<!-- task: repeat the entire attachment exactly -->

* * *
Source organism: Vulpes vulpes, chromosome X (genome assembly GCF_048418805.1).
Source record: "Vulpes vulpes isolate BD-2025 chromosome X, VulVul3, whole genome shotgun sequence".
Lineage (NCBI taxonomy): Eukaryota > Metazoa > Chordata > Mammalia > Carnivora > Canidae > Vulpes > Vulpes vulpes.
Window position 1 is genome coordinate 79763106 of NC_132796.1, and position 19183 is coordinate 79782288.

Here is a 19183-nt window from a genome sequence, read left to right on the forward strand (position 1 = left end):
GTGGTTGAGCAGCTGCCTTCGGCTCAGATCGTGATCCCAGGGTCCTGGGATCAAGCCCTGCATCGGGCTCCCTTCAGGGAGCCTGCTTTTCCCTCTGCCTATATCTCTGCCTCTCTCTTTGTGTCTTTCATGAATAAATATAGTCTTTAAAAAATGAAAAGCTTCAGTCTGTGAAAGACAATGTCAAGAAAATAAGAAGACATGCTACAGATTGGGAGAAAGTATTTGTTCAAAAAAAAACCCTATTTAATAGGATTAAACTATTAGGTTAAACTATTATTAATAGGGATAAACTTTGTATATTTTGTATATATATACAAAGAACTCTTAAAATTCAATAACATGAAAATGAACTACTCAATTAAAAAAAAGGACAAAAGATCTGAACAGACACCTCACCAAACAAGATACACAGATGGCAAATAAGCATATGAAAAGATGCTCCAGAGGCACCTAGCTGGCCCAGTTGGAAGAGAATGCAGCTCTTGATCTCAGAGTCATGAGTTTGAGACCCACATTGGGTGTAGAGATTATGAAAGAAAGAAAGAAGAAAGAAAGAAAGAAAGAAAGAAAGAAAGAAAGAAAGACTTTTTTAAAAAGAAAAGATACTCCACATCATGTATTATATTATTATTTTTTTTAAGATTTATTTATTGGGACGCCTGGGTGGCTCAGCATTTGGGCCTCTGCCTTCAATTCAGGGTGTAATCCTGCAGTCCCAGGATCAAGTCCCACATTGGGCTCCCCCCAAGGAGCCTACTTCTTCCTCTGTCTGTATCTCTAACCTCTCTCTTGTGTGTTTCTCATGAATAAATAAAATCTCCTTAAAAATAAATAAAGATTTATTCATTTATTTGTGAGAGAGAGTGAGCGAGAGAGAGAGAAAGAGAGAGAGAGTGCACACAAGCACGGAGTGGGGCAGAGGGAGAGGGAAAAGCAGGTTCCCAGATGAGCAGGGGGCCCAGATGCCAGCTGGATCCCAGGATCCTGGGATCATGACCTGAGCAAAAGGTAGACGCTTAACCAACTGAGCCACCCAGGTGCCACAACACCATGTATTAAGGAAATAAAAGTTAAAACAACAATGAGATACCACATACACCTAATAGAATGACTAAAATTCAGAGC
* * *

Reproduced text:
Source organism: Vulpes vulpes, chromosome X (genome assembly GCF_048418805.1).
Source record: "Vulpes vulpes isolate BD-2025 chromosome X, VulVul3, whole genome shotgun sequence".
Lineage (NCBI taxonomy): Eukaryota > Metazoa > Chordata > Mammalia > Carnivora > Canidae > Vulpes > Vulpes vulpes.
Window position 1 is genome coordinate 79763106 of NC_132796.1, and position 19183 is coordinate 79782288.

Here is a 19183-nt window from a genome sequence, read left to right on the forward strand (position 1 = left end):
GTGGTTGAGCAGCTGCCTTCGGCTCAGATCGTGATCCCAGGGTCCTGGGATCAAGCCCTGCATCGGGCTCCCTTCAGGGAGCCTGCTTTTCCCTCTGCCTATATCTCTGCCTCTCTCTTTGTGTCTTTCATGAATAAATATAGTCTTTAAAAAATGAAAAGCTTCAGTCTGTGAAAGACAATGTCAAGAAAATAAGAAGACATGCTACAGATTGGGAGAAAGTATTTGTTCAAAAAAAAACCCTATTTAATAGGATTAAACTATTAGGTTAAACTATTATTAATAGGGATAAACTTTGTATATTTTGTATATATATACAAAGAACTCTTAAAATTCAATAACATGAAAATGAACTACTCAATTAAAAAAAAGGACAAAAGATCTGAACAGACACCTCACCAAACAAGATACACAGATGGCAAATAAGCATATGAAAAGATGCTCCAGAGGCACCTAGCTGGCCCAGTTGGAAGAGAATGCAGCTCTTGATCTCAGAGTCATGAGTTTGAGACCCACATTGGGTGTAGAGATTATGAAAGAAAGAAAGAAGAAAGAAAGAAAGAAAGAAAGAAAGAAAGAAAGAAAGACTTTTTTAAAAAGAAAAGATACTCCACATCATGTATTATATTATTATTTTTTTTAAGATTTATTTATTGGGACGCCTGGGTGGCTCAGCATTTGGGCCTCTGCCTTCAATTCAGGGTGTAATCCTGCAGTCCCAGGATCAAGTCCCACATTGGGCTCCCCCCAAGGAGCCTACTTCTTCCTCTGTCTGTATCTCTAACCTCTCTCTTGTGTGTTTCTCATGAATAAATAAAATCTCCTTAAAAATAAATAAAGATTTATTCATTTATTTGTGAGAGAGAGTGAGCGAGAGAGAGAGAAAGAGAGAGAGAGTGCACACAAGCACGGAGTGGGGCAGAGGGAGAGGGAAAAGCAGGTTCCCAGATGAGCAGGGGGCCCAGATGCCAGCTGGATCCCAGGATCCTGGGATCATGACCTGAGCAAAAGGTAGACGCTTAACCAACTGAGCCACCCAGGTGCCACAACACCATGTATTAAGGAAATAAAAGTTAAAACAACAATGAGATACCACATACACCTAATAGAATGACTAAAATTCAGAGC